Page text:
I UNDERSTAND that your baby has been born. Congratulations! In particular, today is the eighth day of the month. Not only have you had your baby, but on such an auspicious day! The fulfillment of your wish is now complete, just like the tide at the high watermark or the blossoming of flowers in a spring meadow. Thus, I have wasted no time in giving her a name. Please call her Tsukimaro.
What is more, Great Bodhisattva Hachiman, the sovereign deity of this country, was born on the eighth day of the fourth month. Shakyamuni Buddha, the lord of teachings in this sahā world, was also born on the eighth day of the fourth month. Though the month is different, your baby girl was also born on the eighth day. She could well be the reincarnation of Shakyamuni Buddha or Hachiman. Since I am an ordinary man, I have no way of knowing for certain, but I am convinced that the reason for this auspicious birth is that I gave you the protective agent.1 How happy you, her parents, must be! In celebration, you have kindly sent me rice cakes, sake, and one thousand coins. I have also reported this to the object of devotion and the ten demon daughters.
When the Buddha was born in this world, there were thirty-two auspicious phenomena,2 as is recorded in a work called The Record of Wonders in the Book of Chou. Immediately following his birth, Shakyamuni Buddha took seven steps, opened his mouth, and uttered the words, expressed in sixteen characters, “Throughout heaven and earth, I alone am worthy of respect. The threefold world is a place of suffering from which I will save all living beings.” Tsukimaro must have chanted Nam-myoho-renge-kyo with her very first cry at birth. The Lotus Sutra speaks of “the true aspect of all phenomena.”3 T’ien-t’ai said, “Voices do the Buddha’s work.”4 This is also what I think. The deaf cannot hear the thunder, and the blind cannot see the light of the sun and moon. But I am quite certain that the ten demon daughters must be together side by side, giving the baby her first bath and watching over her growth.
Let me heartily congratulate you. I can imagine your joy. I have respectfully reported this to the ten demon daughters and to the Sun Goddess. I am too excited to write any more. I will be writing you again.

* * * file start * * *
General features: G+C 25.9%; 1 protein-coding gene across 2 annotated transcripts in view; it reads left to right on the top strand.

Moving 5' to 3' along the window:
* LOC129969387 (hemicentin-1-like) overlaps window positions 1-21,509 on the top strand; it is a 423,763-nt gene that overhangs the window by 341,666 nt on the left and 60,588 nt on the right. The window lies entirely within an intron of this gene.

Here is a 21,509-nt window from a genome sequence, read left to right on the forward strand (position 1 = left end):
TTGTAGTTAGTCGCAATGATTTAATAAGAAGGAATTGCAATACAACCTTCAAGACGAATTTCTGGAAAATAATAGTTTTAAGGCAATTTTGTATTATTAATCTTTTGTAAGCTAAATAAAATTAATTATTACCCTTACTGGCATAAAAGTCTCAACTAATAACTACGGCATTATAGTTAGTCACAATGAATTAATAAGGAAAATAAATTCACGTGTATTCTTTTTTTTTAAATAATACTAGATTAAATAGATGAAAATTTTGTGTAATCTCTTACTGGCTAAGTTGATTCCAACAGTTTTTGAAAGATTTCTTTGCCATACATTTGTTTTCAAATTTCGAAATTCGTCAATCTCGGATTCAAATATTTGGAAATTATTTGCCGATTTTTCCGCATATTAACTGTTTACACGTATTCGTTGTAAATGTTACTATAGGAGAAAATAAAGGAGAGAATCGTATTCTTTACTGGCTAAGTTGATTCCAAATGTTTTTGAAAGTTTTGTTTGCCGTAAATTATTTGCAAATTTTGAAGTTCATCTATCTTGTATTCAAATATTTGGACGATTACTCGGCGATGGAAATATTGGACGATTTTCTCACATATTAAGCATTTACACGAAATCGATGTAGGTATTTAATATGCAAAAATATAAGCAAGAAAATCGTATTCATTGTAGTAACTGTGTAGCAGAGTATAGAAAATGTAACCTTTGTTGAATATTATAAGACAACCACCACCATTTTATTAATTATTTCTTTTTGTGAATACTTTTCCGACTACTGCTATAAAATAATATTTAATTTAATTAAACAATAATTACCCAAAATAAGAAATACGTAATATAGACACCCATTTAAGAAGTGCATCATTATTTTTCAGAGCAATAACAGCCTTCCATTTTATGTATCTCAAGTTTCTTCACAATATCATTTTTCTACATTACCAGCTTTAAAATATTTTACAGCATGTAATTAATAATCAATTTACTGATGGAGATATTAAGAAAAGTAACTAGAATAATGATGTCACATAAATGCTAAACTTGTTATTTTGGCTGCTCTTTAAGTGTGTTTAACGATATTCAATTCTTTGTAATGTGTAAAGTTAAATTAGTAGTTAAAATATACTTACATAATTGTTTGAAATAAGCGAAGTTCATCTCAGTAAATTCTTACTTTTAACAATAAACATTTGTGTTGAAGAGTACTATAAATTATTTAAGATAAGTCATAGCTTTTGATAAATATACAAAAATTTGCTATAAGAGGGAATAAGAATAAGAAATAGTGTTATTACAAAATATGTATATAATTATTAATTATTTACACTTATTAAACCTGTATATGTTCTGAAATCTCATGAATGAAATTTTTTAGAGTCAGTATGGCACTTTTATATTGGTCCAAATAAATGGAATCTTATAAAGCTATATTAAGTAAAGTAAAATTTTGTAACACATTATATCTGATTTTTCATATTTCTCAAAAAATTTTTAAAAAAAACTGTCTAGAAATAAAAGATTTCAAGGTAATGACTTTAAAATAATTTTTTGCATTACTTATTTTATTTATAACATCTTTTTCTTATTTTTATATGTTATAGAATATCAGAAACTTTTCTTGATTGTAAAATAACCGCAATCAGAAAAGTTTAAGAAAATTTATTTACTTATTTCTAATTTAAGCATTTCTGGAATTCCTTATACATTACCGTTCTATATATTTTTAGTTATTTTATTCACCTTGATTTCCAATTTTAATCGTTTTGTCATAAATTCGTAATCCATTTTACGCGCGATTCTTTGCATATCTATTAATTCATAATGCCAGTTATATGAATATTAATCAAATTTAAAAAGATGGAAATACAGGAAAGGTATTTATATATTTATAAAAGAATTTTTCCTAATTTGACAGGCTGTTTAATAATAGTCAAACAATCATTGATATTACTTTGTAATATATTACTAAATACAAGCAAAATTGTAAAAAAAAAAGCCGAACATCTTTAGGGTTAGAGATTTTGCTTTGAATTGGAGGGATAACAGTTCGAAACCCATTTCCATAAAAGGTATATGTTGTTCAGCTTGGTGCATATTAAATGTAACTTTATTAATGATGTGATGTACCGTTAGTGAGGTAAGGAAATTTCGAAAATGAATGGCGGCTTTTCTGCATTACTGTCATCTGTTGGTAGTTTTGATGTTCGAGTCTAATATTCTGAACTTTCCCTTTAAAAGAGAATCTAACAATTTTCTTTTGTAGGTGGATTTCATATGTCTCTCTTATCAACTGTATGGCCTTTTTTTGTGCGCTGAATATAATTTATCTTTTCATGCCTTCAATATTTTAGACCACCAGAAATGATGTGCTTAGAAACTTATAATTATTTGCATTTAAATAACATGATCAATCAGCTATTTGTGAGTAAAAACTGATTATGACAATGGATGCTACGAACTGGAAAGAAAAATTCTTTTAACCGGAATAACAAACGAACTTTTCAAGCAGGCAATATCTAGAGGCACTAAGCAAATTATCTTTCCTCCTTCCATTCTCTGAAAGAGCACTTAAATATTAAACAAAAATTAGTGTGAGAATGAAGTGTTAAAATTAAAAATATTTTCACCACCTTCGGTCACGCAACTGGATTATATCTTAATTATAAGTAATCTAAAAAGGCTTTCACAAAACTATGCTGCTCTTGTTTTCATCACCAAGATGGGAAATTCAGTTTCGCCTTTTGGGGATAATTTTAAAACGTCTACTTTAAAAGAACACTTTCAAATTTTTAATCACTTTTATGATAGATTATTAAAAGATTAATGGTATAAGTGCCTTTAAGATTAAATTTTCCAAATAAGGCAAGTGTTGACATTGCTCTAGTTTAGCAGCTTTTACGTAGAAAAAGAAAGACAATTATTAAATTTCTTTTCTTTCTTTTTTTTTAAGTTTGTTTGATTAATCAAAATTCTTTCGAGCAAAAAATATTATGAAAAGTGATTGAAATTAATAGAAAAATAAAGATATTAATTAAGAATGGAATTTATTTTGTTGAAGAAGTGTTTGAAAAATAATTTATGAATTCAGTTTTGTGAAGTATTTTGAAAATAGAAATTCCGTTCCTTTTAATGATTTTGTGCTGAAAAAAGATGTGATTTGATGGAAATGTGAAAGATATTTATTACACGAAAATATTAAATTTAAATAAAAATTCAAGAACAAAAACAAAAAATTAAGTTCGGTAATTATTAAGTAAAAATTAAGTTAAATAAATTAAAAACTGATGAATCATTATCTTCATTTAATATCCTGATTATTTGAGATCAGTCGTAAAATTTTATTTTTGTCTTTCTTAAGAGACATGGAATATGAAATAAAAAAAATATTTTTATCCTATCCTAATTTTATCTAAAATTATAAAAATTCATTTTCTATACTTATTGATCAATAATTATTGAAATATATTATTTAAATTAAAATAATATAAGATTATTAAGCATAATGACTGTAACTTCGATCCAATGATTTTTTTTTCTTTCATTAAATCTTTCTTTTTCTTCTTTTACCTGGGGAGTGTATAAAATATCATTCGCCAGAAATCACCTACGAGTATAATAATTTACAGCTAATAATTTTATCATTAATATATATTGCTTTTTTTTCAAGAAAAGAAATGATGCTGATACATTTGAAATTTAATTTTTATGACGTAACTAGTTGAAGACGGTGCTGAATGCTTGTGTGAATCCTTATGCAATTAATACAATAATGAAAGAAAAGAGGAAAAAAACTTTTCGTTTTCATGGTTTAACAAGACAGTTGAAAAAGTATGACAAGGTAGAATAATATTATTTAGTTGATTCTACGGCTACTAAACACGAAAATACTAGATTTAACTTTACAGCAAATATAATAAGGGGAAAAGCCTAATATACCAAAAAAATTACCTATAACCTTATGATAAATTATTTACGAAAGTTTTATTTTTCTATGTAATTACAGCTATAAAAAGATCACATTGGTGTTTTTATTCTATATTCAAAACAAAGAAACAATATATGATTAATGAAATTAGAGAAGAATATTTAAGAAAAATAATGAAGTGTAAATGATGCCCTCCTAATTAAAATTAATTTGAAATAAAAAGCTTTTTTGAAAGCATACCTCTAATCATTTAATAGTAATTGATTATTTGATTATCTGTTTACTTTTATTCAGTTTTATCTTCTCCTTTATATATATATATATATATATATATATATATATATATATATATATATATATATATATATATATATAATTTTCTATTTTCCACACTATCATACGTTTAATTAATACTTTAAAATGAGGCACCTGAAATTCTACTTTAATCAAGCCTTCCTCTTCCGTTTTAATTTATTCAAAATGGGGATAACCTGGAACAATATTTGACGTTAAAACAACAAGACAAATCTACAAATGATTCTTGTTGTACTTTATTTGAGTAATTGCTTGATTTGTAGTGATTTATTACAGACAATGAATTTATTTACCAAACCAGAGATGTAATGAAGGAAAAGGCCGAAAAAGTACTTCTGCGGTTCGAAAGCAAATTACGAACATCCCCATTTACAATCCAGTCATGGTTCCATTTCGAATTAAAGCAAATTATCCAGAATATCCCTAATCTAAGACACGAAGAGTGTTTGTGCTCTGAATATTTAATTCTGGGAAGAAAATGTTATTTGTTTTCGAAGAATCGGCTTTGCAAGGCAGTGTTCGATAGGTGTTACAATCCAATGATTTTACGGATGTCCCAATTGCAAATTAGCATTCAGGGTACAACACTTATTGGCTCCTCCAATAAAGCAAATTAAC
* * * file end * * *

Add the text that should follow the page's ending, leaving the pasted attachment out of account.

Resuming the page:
Reply to Shijō Kingo
This letter was written at Kamakura on the eighth day of the fifth month in the eighth year of Bun’ei (1271) to Shijō Kingo and his wife, Nichigen-nyo. It is Nichiren Daishonin’s reply to the report that Kingo had sent concerning the birth of the couple’s first child and their request that the Daishonin name the baby.
On the preceding day Nichigen-nyo had received from the Daishonin a protective agent to ensure a safe delivery and a short letter of encouragement. That letter is entitled Easy Delivery of a Fortune Child (p. 186). Nichigen-nyo gave birth the next day, the day of the present letter, to a baby girl. The Daishonin named the child Tsukimaro, or Full Moon. The couple’s second daughter was born in the autumn of 1272. The Daishonin named her Kyō’ō, or Sutra King.
1. The use of a protective agent was common practice among the Buddhist schools of feudal Japan. Generally the agent took the form of the figure or words of Buddhas, bodhisattvas, or deities written on paper or wood. One then either placed this item somewhere in one’s home, attached it to one’s person, or, if it was made of paper, ingested it. The protective agent also sometimes took the form of powdered herbs that were to be dissolved in water and drunk. What formula the Daishonin used for his protective agent is unknown.
2. Good omens, mentioned in the Sutra of the Buddha’s Marvelous Deeds in Previous Lifetime, that occurred when Shakyamuni Buddha made his appearance in this world.
3. Lotus Sutra, chap. 2.
4. The Profound Meaning of the Lotus Sutra.